We didn't have any cash and we didn't have any money in the bank. All I had was a $50 money order I had already filled out for the daycare payment for the week. I hadn't slept all night either. I tossed a few things into a suitcase and we hit the road. We drove like maniacs on the backroads of West Texas heading for University Medical Center where our Texas Tech Medical School doctors were. They, evidently, called our doctor and told her that we were on our way. She called me as I was packing and I told her that he needed help and she wasn't giving it to him and her staff was blowing me off. She called us at the hospital a few times and I never felt she did it because she cared. She was worried that her care, or lack of it, was going to end in a lawsuit when my baby died. And, I was terrified that he was going to die. Uzz rode in the back seat with the baby, continuing to feed him Pedialyte or Similac with a medicine dropper. Anything we could do to keep him from dehydrating. That poor angel. I was shaking. We drove with our emergency lights on the whole way. I'm not sure how many traffic laws I broke on that trip.

When we arrived, we were whisked straight to a room where a team of doctors were waiting for our baby. They immediately went to work on him. Here is this 11-pound baby with all these men and women frantically checking him. We were put in an isolation room and no one, other than us, entered without wearing a mask. They thought he might have meningitis. To rule it out, they had to do a spinal tap. I've had one done before, when I had cancer as a child. At that time, they were testing me for leukemia, but I remembered the pain and I didn't want it done, but I knew we had to. The doctors recommended that we not be in there. They said the baby wouldn't remember it, but we would and they made us wait outside. I could hear him crying and I felt like my heart was going to explode out of my chest at that moment.

We were in the hospital for three days, if I remember correctly. We arrived on a Friday and returned on Monday. Uzz's mom wired us money to a local grocery store. I looked like hell because I didn't bring a curling iron or anything for me for grooming. I only grabbed a couple of outfits for the baby and he promptly had shooting diarrhea on them, so they were ruined for that stay. It was pretty awful and I was so mad when a social worker arrived. In retrospect, we probably did look like white trash, but damn. It wasn't like we could just run home to get a change of clothes. Besides, neither of us were going to leave that baby's side. We took turns going to get food and we slept in the room with him. LabKat's mom and sister came to see us because they lived in Lubbock. They brought the baby some gifts, which I still have. One was a Raggedy Andy doll that is in the boy's closet now. He's much too big for dolls anymore, he has told me. It was nice to have the visitors and a small break from the sadness.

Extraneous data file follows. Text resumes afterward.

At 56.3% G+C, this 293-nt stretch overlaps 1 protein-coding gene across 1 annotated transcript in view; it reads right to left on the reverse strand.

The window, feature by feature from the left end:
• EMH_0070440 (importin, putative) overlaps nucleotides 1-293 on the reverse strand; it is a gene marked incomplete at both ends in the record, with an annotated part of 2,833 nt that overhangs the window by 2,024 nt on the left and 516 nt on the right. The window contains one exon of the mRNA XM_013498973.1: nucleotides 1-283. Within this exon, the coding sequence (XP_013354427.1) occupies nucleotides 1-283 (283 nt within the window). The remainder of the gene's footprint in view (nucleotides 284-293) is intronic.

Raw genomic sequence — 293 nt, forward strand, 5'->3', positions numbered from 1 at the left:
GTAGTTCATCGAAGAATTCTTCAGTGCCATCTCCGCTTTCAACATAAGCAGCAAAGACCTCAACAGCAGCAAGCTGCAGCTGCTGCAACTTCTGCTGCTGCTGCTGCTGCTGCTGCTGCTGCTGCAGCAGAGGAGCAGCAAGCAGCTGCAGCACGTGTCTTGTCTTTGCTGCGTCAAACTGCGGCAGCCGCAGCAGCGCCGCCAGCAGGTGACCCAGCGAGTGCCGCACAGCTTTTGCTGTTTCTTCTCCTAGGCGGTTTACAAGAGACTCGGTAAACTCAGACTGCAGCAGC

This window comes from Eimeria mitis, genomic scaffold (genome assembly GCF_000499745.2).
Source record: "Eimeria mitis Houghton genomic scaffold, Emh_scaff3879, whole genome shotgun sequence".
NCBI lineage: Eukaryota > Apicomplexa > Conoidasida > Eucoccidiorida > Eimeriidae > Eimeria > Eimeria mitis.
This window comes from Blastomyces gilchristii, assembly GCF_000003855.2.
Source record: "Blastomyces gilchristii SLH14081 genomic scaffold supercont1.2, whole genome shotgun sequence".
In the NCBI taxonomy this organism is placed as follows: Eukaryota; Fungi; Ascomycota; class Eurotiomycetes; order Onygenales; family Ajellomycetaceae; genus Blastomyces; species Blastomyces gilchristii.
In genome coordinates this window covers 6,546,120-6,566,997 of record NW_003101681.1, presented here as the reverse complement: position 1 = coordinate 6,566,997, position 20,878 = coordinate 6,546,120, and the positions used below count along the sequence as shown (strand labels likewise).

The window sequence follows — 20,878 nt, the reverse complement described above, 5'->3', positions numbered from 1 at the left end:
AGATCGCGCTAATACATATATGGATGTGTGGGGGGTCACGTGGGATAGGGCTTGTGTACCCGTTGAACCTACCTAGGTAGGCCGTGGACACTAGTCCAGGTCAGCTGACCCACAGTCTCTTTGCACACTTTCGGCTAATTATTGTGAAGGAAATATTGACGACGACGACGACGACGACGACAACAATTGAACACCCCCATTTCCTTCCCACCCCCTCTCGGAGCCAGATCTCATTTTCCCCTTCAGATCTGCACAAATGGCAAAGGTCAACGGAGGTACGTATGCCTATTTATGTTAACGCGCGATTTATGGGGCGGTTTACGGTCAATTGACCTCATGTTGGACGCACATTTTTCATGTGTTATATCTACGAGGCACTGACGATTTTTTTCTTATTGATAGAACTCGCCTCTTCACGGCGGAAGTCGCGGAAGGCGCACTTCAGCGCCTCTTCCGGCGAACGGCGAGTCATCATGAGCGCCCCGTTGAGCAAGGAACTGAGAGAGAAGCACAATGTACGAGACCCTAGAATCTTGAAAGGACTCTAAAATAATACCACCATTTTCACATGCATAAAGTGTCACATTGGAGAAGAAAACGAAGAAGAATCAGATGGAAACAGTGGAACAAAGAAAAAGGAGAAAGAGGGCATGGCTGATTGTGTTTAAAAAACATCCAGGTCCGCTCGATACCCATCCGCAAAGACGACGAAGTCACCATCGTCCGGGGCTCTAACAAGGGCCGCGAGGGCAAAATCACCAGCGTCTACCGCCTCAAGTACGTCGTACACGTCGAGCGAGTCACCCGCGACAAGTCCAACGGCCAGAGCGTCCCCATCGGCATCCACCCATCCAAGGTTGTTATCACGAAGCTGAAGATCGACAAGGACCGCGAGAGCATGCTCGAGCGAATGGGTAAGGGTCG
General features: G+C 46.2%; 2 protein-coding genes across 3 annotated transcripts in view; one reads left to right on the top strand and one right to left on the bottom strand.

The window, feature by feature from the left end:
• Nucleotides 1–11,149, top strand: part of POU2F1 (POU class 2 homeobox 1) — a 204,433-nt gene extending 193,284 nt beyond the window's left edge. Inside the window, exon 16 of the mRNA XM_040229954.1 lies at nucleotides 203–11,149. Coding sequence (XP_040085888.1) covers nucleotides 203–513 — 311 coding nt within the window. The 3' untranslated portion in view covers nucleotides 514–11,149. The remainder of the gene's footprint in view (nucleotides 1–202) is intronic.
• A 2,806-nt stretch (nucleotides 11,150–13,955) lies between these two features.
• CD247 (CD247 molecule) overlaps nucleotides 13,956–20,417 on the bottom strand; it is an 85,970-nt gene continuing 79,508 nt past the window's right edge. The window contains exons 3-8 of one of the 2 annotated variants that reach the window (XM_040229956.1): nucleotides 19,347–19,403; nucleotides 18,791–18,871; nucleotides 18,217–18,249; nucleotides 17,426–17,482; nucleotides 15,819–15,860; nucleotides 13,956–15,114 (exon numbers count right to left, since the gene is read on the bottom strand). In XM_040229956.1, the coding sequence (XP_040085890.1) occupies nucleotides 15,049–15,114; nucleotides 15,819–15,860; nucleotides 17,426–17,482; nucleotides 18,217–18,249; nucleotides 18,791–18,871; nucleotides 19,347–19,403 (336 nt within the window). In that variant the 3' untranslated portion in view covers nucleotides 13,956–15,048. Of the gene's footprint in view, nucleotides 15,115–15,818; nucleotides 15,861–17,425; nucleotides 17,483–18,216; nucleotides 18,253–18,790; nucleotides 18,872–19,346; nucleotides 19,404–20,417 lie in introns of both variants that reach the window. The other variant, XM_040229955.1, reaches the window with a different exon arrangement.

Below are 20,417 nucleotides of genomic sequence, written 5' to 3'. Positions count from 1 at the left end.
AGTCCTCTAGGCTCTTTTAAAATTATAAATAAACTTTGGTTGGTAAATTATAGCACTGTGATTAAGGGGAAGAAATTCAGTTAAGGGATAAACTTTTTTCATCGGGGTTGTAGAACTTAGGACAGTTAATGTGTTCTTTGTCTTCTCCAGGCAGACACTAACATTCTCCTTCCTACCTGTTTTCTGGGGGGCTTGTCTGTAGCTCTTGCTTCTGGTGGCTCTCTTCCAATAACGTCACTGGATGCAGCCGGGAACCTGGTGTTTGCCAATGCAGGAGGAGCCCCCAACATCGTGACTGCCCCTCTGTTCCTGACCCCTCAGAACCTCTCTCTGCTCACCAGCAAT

After a wait that seemed like an eternity, we were told the baby had rotovirus, a fairly common ailment that plagues daycares because they transmit it by not washing their hands thoroughly between diaper changes and handling the children. But, it wasn't meningitis and he was slowly improving. It was just very scary that his pediatrician was so cavalier about it. I'm grateful that I followed MY instincts to take him to the hospital and have him cared for. Otherwise, I think he may have died. I'm so glad he turned out fine. I thank God for this blessing of my son and I'm grateful that his birth defect can be managed. It is still deadly and that is scary. I read a story of a young man with CAH who didn't take his medication correctly and he died from pneumonia and it scared the hell out of me.